feet below field level, at the bottom of the Assiniboine River Valley.
He plans to have that pivot, and another one or two, tied into the
system in 2010. “The equipment is the expensive part. The annual
monitoring isn’t too bad at all,” he says, adding that there is also an
option he is still studying, for monitoring soil moisture with the same
system. “We’ve had a couple moisture sensors for the last couple years,
and I’ve kept an eye on them but haven’t done a lot of decision-making
based on the information they were giving me. I think they may play a
part in the decision-making process but I need to be a little more
comfortable with the technology.”

Soil moisture monitoring is another of many applications for the
Internet-based technology. “The neat thing about our service is that we
can add almost any sensor to the remote transmitting units. If you want
a dozen different kinds of soil moisture sensors, from different
manufacturers, we can do that,” says Nichols.

WIN grew out of University of Guelph research projects and was spun off
as an independent company in 2006. It is able to integrate farm sensors
and weather information to produce localized forecast models for
potatoes, sugar beets, tomatoes, blight, spraying conditions and more.

Since the 2003 start of WM Ventures, Shewfelt says several other
companies have begun to offer similar telemetry equipment. “The biggest
hurdle now is the cost, but competition is quite strong. The technology
is changing very quickly. Lots of options are on the way through a
variety of manufacturers, including Canadian companies,” Shewfelt says.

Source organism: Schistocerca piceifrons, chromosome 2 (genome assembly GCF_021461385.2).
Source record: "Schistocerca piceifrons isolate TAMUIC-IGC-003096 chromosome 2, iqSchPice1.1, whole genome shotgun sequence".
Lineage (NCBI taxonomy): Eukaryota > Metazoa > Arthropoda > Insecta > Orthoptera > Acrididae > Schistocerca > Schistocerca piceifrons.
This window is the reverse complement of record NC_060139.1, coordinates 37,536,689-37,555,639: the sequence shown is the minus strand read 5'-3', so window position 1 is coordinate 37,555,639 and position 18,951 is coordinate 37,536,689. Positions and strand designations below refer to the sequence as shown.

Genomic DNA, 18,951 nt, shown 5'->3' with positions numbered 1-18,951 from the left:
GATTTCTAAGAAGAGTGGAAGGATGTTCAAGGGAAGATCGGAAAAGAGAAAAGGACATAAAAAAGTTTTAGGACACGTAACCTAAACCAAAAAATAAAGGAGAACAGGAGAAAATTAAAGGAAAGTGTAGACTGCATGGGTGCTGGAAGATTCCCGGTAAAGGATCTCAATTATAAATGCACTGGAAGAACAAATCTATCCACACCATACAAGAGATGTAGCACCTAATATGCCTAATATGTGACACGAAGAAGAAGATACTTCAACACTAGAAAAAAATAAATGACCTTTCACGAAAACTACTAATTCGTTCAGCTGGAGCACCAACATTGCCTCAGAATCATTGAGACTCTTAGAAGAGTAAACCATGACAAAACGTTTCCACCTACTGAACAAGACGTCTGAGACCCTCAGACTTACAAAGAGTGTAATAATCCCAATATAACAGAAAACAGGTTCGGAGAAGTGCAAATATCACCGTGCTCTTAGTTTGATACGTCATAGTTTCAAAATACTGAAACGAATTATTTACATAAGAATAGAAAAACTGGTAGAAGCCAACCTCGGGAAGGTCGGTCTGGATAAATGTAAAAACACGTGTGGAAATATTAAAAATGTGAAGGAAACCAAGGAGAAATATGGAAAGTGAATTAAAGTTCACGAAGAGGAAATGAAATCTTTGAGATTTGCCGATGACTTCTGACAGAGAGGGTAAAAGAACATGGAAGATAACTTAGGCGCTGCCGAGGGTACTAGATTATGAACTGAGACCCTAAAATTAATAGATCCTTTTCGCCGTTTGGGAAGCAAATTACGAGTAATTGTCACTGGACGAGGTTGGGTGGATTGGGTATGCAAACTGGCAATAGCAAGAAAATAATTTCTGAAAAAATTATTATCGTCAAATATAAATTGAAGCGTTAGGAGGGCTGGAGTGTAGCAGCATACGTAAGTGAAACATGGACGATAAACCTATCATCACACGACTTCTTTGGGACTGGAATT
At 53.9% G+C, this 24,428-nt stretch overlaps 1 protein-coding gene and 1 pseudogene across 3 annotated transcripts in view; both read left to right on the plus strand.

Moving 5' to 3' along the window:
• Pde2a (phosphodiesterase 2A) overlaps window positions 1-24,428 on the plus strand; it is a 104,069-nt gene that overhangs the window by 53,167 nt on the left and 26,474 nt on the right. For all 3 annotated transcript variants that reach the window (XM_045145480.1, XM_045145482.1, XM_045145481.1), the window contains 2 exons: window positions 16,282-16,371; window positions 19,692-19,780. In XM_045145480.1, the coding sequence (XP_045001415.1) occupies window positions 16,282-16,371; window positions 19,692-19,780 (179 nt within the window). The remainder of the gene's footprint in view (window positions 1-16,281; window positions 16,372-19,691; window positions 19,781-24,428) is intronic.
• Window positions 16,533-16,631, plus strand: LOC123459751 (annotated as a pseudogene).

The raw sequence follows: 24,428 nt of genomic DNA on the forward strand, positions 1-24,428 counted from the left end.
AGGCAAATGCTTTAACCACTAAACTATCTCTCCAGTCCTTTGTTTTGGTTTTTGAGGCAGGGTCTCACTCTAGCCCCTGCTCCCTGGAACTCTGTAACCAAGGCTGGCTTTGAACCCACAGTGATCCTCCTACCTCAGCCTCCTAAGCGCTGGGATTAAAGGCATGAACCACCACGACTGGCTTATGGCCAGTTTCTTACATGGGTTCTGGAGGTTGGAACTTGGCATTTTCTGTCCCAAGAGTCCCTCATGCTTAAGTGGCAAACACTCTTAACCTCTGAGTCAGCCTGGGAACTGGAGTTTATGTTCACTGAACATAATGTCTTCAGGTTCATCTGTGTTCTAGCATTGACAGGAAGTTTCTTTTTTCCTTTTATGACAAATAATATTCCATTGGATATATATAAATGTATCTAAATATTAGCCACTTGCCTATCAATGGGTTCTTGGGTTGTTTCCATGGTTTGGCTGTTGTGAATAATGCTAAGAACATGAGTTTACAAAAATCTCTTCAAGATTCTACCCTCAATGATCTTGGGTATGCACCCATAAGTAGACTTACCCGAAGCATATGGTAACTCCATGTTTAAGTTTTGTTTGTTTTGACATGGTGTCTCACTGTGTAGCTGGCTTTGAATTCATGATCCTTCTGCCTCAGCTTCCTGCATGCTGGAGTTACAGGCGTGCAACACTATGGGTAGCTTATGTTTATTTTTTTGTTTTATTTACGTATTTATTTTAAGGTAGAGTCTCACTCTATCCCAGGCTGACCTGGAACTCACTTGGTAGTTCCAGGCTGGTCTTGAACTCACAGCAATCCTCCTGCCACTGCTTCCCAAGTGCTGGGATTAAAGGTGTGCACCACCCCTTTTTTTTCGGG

The AESB plans to begin using and studying performance of some of the
other systems available at research centres at Carberry, Manitoba, and
Outlook, Saskatchewan, in 2010, he says. “We’re looking to see what’s
available and do field-scale demonstrations so producers can come to
our sites and see what’s going on. The ultimate purpose is better water
management and sustainable use of our limited water supply,” he says.

Remote monitoring probably has some impact on potato quality for the
farm, Metcalfe says. In the first years, there were nights when a pivot
would stop and not be found until it was checked in the morning. That
is history. “The biggest benefit I see is risk management, not having
pivots stop and stay unattended, being able to monitor from a distance
so that, if something isn’t right, we get called before it breaks
something worse than it already has. Those are the real impetus and
savings. It isn’t necessarily improving quality, but at some point we
may be able to do something about that too with the soil moisture
sensors,” Metcalfe says.

And, he can rest now when his head hits the pillow on a warm summer
night. “In fuel, in time, in downtime from equipment that stopped
overnight and wasn’t found until morning, the savings are in the tens
of thousands of dollars a year, easily,” he says.


Stories continue below